Due to demand a second edition of Filler Material / White Lines 10” anti-record & 3″CDr is now available! Everything from the original edition is included – for more information please refer to the blog post from October 17
A unique rubber-stamped centre label is mounted onto every anti-record, B&W and colour folded paper insert/art work is included. The 3”CDr is rubber-stamped and packaged in a B&W folded paper insert. Released in an edition of four hand-numbered copies.
Filler Material / White Lines is an exclusive new 10” anti-record created from smashed and reassembled fragments of 78 RPM gramophone records. The fragments were sourced from the aftermath of the sound art performance Smashing 78 78 RPM Records, created earlier this year. Each record fragment was meticulously selected to fit as close together as possible, then glued onto a duct taped 10” record; any gaps between fragments were filled with plaster. Though the plaster has been smoothed down to some degree, it is still intentionally textured for exciting sonic possibilities.
Playback is doable (and quite fun!), there is however the risk it could damage your equipment. Due to this an accompanying 3”CDr is provided, it contains a live recording of each anti-record being played in my studio.
A unique rubber-stamped centre label is mounted onto every anti-record, B&W and colour folded paper insert/art work is included. The 3”CDr is rubber-stamped and packaged in a B&W folded paper insert. Released in an edition of five hand-numbered copies.
**Please note: due to the weight of the anti-record postage is a lot more than usual**
Just under seven minutes of lo-fi HNW composed from two pieces of contact mic’d coarse sandpaper being rubbed together. No effects or editing used.
Each anti-floppy is labelled with coarse sandpaper, standard playback is not recommended as damage to equipment is very likely. A further piece of sandpaper is provided for listeners to rub the floppy disk against to create their own wall.
Self-released in an edition of six hand-numbered copies.
A 7.5 second tape loop containing the crunchy and satisfying sound of walking on gravel. Gravel fragments are mounted inside the clear tape shell as guide rollers, the more it’s played the more damaged the magnetic tape gets. Gravel destroying the sound of gravel.
“Over the years some strange things landed on my desk, and I don’t mean books or VHS tapes, but those that were labelled ‘records’. There was a time that ‘anti-records’ was the big thing. For once you didn’t need to do music as long as the record was a record, in some conceptual way. Due Process’ ‘Do Nothing’ was a blank piece of vinyl in tribute to Cage’s ‘4’33’ and ‘Do Damage’ by the same outfit, contained hand-carved grooves; cut with scissors. GX Jupitter-Larsen of The Haters took things a bit further with a LP with sand, which you had to pour over the vinyl (or CD, as it was also available as a CD version). Or a shoebox with paper to be torn up; a piece of cotton in a small box to be squeezed. A piece of plastic over which the listener had to pour water. I worked in a record store back then and surely some Haters fans were very upset by what they clearly saw as fraud. Those were the days and they are not likely to return, one should think, perhaps assuming all has been said in that department…..”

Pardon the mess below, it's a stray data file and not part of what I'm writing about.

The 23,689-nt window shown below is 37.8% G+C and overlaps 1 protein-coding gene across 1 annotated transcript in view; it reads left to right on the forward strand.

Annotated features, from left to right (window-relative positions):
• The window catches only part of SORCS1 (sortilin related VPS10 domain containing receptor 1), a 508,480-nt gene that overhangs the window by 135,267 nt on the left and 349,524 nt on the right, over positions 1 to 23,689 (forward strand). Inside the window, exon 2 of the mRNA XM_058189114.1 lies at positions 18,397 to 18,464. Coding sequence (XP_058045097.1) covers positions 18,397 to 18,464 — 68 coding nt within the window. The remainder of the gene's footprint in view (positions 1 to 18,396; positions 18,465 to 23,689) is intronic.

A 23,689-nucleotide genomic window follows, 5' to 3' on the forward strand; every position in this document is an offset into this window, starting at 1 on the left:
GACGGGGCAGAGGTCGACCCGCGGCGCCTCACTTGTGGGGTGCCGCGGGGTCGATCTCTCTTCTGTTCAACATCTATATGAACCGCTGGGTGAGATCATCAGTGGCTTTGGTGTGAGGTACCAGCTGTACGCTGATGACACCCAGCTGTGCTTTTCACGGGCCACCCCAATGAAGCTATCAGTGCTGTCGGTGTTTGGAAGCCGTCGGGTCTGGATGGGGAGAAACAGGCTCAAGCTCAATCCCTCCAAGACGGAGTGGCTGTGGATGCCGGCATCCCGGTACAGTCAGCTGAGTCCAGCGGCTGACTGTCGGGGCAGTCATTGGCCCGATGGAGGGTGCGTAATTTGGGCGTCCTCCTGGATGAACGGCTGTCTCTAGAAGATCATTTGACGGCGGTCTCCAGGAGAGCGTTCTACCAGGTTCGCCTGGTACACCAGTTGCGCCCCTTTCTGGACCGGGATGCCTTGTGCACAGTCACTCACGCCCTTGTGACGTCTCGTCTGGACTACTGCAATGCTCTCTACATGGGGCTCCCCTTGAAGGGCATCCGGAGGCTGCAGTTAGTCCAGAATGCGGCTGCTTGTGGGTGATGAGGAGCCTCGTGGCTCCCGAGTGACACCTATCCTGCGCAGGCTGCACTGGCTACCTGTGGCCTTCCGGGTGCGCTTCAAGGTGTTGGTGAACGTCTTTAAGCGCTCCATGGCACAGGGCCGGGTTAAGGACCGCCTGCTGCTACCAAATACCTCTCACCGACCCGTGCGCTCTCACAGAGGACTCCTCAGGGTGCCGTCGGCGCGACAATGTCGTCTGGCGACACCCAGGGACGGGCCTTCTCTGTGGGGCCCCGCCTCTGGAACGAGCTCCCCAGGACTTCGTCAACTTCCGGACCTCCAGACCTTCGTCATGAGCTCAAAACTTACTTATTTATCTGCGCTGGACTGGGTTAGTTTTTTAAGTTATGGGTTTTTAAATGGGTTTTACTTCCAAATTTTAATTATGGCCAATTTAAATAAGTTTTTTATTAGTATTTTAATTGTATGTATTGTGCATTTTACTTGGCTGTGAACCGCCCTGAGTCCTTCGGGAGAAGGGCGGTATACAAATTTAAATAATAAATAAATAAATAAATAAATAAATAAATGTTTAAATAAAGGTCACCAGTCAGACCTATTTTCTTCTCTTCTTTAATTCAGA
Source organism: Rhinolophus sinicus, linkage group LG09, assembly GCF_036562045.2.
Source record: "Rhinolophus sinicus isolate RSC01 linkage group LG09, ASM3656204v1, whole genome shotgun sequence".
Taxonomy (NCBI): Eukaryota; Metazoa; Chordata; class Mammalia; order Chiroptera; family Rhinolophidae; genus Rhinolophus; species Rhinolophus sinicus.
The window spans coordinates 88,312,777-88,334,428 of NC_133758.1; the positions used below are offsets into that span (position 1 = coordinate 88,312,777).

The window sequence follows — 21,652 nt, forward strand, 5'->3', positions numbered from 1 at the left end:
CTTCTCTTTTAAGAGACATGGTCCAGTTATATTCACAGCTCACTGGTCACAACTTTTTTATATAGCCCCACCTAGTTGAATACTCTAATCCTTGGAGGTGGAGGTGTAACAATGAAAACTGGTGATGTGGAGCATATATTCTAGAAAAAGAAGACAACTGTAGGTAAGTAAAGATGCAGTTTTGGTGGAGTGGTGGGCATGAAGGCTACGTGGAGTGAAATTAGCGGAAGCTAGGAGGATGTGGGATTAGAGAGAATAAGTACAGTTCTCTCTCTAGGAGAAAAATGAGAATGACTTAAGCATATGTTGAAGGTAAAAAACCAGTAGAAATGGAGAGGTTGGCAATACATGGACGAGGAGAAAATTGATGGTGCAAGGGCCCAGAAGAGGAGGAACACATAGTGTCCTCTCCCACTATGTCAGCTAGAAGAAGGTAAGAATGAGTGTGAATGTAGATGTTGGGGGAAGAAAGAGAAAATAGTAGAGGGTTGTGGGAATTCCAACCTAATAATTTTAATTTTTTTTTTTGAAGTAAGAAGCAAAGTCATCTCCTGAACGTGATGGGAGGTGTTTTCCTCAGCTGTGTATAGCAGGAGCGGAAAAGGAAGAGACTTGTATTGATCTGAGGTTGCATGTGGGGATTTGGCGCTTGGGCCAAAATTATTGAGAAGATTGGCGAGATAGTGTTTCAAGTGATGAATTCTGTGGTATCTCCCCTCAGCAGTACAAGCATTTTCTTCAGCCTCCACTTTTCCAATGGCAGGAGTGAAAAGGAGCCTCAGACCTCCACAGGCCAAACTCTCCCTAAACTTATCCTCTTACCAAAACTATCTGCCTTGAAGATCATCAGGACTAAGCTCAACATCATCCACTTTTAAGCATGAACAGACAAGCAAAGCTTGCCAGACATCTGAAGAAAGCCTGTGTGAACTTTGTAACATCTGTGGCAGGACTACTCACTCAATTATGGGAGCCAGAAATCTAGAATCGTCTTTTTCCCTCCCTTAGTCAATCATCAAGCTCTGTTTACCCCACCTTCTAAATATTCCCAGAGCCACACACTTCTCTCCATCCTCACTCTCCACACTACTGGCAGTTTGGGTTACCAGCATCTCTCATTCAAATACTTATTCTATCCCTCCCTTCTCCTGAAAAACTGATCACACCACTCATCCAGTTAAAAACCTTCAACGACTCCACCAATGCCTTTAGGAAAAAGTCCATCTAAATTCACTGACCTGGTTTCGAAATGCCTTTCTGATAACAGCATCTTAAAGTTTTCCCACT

You can read the full review by Frans de Ward at Vital Weekly (number 1111, week 51) here:
Likely to be one of the smallest lathe cut records ever released! GX and I each recorded an exclusive eight second composition for this project. GX contributed a spoken word piece, whilst I contrasted this with an experimental noise/drone work.
Each clear 1” lathe cut is nestled in a clear PVC coin wallet, with fold-out artwork printed in blue ink onto yellow paper. Every copy comes in a 2” x 2.8” grey drawstring velvet bag, complete with a shrunken QCS promo flyer. Edition of 110 hand-numbered copies (the largest ever edition number on Quagga Curious Sounds!).
Depending on where you live, prices are (GBP):
**PLEASE BE AWARE** This is a handmade and extremely experimental lathe cut record, expect it to be monstrously lo-fi and VERY challenging to play…. HAVE FUN!
A broken 8″ 78 RPM record was roughly put back together with superglue and Polyfilla, brown parcel tape was applied to the disc for additional fun! The record was played back on a 1930’s wind-up gramophone (which is the track featured in this post). It produced a pleasing set of temporary locked grooves, usually changing when the needle ground through the tape and Polyfilla. An intriguing set of new ‘grooves’ were created by the needle running over the section of relatively soft Polyfilla playing surface.